Magazine article The Times Higher Education Supplement : THE

The Week in Higher Education

Magazine article The Times Higher Education Supplement : THE

The Week in Higher Education

Article excerpt

Undergraduates heading abroad to study are more worried about how they will watch The Great British Bake Off than any academic concerns, the Evening Standard reported on 19 August. Experts from the British Council, the Student Loans Company and Universities UK had gathered to answer questions online about language learning, funding and overseas work, but found themselves bombarded with questions about the BBC One show, the paper reported. But the webchat's organiser Lizzie Fane, who runs the website ThirdYearAbroad.com, defended the student questions on non-academic subjects, saying that watching the homely programme could help with homesickness.

A new university has opened with a library containing no books, the Los Angeles Times reported on 20 August. Florida Polytechnic University opened its doors in late August, but its 500 students will be able to access only e-books - about 135,000 are available - when they enter its purpose-built library, the paper said. Printers for articles accessed online are available, but staff want students to organise their research online, it adds. Students will, however, be able to access the 6 million books in the Florida State University system if they feel the strange, old-fashioned urge to pick up a hardback volume or two. Director of libraries Kathryn Miller told trade magazine Library Journal that "it's the information that's key, not the form".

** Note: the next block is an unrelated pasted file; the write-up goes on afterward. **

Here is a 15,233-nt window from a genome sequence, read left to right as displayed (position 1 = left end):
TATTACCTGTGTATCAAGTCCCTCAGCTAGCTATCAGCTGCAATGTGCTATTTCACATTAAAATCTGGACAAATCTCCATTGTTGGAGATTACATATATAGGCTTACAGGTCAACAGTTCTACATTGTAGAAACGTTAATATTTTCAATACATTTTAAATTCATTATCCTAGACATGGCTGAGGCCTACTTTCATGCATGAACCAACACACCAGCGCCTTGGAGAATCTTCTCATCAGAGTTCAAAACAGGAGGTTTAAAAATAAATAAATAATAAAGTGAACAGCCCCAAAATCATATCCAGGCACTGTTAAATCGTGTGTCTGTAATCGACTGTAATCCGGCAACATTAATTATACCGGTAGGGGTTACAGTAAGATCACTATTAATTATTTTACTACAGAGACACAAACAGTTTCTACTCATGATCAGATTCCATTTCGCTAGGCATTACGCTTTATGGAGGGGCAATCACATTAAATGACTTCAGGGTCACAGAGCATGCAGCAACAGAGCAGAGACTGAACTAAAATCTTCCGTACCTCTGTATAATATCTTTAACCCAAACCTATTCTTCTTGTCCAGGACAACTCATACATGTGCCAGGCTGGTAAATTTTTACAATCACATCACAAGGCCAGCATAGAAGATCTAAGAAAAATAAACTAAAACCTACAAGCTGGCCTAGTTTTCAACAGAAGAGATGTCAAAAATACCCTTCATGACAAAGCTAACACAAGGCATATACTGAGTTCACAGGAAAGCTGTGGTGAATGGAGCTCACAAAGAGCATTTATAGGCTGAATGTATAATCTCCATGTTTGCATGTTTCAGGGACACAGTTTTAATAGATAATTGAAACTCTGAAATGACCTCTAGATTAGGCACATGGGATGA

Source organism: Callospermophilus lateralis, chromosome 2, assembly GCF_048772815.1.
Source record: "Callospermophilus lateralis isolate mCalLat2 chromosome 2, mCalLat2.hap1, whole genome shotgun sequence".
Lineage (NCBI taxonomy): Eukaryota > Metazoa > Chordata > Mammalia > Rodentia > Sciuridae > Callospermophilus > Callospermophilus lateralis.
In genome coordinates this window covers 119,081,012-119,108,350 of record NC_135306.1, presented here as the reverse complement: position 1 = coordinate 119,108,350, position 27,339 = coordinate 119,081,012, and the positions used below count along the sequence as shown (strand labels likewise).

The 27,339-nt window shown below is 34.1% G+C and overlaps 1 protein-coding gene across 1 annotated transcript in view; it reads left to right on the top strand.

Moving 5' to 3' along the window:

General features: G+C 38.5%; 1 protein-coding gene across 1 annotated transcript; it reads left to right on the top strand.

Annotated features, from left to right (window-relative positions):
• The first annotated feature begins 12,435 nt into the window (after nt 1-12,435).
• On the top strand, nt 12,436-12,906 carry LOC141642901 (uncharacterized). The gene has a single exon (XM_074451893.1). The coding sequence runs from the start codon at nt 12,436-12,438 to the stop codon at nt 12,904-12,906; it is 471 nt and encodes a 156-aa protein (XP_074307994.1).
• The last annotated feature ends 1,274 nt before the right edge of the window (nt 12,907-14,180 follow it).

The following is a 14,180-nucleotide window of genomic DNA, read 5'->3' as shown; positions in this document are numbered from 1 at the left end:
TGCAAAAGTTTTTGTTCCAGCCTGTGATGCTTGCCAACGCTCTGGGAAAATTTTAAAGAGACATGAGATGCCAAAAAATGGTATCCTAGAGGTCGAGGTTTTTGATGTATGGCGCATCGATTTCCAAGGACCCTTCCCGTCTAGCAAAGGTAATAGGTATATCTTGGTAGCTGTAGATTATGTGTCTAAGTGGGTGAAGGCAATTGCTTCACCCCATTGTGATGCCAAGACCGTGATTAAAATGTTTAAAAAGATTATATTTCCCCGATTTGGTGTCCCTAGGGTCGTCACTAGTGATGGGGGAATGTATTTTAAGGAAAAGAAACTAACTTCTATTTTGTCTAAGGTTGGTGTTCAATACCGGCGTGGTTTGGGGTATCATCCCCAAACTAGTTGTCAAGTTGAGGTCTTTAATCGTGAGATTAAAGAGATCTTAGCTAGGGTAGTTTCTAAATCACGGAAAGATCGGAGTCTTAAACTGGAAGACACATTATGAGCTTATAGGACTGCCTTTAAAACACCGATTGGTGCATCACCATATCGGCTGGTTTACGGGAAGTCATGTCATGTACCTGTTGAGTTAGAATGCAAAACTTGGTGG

A student turned professional footballer is in the running for a top university prize for his essay on naval history. Peterborough United centre-back Christian Burgess, who signed for the club last week, has been nominated for the Royal Historical Society/History Today prize for best undergraduate dissertation, the Peterborough Telegraph reported on 21 August. "Brainy" Burgess, whose dissertation is on German naval expansion prior to the First World War, wrote the essay while at Teesside University and playing for Hartlepool United, the paper says. If the former Arsenal trainee, who transferred to Teesside from the University of Birmingham after turning pro, wins the competition, his essay will be printed in History Today - surely the first academic publication by a current professional footballer player. …

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